Documentary on the DRM-breaking farmers who just want to fix their tractors, even if they have to download bootleg Ukrainian firmware to do it

Motherboard's short documentary, "Tractor Hacking: The Farmers Breaking Big Tech's Repair Monopoly" is an excellent look at the absurd situation created by John Deere's position that you can't own your tractor because you only license the software inside it, meaning that only Deere can fix Deere's tractors, and the centuries-old tradition of farmers fixing their agricultural equipment should end because Deere's shareholders would prefer it that way. Read the rest

Why electrical engineers should support the right to repair

Writing in IEEE Spectrum, iFixit's superhero founder Kyle Wiens and Repair.org exective director Gay Gordon-Byrne bring the case for the right to repair (previously) to the engineering community, describing the economic, technical, and environmental benefits of permitting a domestic industry of local, expert technologists to help their neighbors get more out of their gadgets. Read the rest

EFF will tell the Copyright Office (again) to protect your right to remix, study and tinker

Every three years, the US Copyright Office has to ask America about all the ways in which Section 1201 of the Digital Millennium Copyright Act (which bans bypassing DRM, even for legitimate reasons) interferes with our lives, and then it grants limited exemptions based on the results. Read the rest

Hiding malware in boobytrapped replacement screens would undetectably compromise your mobile device

On the one hand, if you let an untrusted stranger install hardware in your electronic device, you're opening yourself up to all kinds of potential mischief; on the other hand, an estimated one in five smartphones has a cracked screen and the easiest, most efficient and cheapest way to get that fixed is to go to your corner repair-shop. Read the rest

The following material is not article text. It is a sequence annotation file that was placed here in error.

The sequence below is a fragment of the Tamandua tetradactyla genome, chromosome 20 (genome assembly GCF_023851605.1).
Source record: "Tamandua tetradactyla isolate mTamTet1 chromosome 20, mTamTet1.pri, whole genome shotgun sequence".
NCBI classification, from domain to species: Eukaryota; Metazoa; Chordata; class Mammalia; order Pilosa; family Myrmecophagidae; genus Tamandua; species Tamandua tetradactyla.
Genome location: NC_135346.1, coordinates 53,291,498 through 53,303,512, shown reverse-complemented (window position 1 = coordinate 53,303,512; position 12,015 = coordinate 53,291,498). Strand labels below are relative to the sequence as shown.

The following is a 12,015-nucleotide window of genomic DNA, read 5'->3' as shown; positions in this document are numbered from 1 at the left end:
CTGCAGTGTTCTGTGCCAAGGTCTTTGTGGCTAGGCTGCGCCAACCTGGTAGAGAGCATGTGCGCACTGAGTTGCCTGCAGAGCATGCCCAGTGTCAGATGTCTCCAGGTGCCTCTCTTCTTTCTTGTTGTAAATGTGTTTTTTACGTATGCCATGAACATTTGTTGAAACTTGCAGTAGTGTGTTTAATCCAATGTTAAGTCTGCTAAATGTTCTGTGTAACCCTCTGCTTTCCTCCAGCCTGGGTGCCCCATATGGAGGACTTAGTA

The EU's Right to Repair proposal makes America's look weaksauce

Eight US states are trying to pass minimal Right to Repair legislation that would require companies not to actively confound people who wanted to fix their stuff or choose an independent repair center. But in the EU, Europeans' strong preference for "durable, high-quality products that can be repaired and upgraded" has led to a proposal to require goods sold in Europe to be designed for improvement and maintenance, on the lines of the inspiring and enduring Maker's Bill of Rights. Read the rest

What's wrong with the Copyright Office's DRM study?

This month's US Copyright Office study on Section 1201 of the DMCA identified many problems with America's DRM laws, which ban bypassing DRM even when no copyright infringement takes place. Read the rest

US Copyright Office recommends sweeping, welcome changes to America's DRM laws

A new report from the US Copyright Office on Section 1201 of the Digital Millennium Copyright Act -- a controversial law that bans breaking DRM, even for legitimate purposes -- calls for sweeping, welcome changes to the DMCA. Read the rest

Apple, CTA and Big Car are working in secret to kill New York's Right to Repair legislation

Here's the list of companies that are quietly lobbying to kill New York State's Right to Repair legislation (previously), which would force companies to halt anticompetitive practices that prevent small businesses from offering repair services to their communities: "Apple, Verizon, Toyota, Lexmark, Caterpillar, Asurion, Medtronic" and the Consumer Technology Association "which represents thousands of electronics manufacturers." Read the rest

Independent repair guy on the planned obsolescence of Apple products

Louis Rossmann is an independent service technician in New York City who has repaired Apple products for years. Read the rest

More on the desperate farmers jailbreaking their tractors' DRM to bring in the harvest

John Deere says that farmers don't really own their tractors -- even the ones they buy used! -- because the copyrighted software necessary to run those tractors is licensed, not sold. Read the rest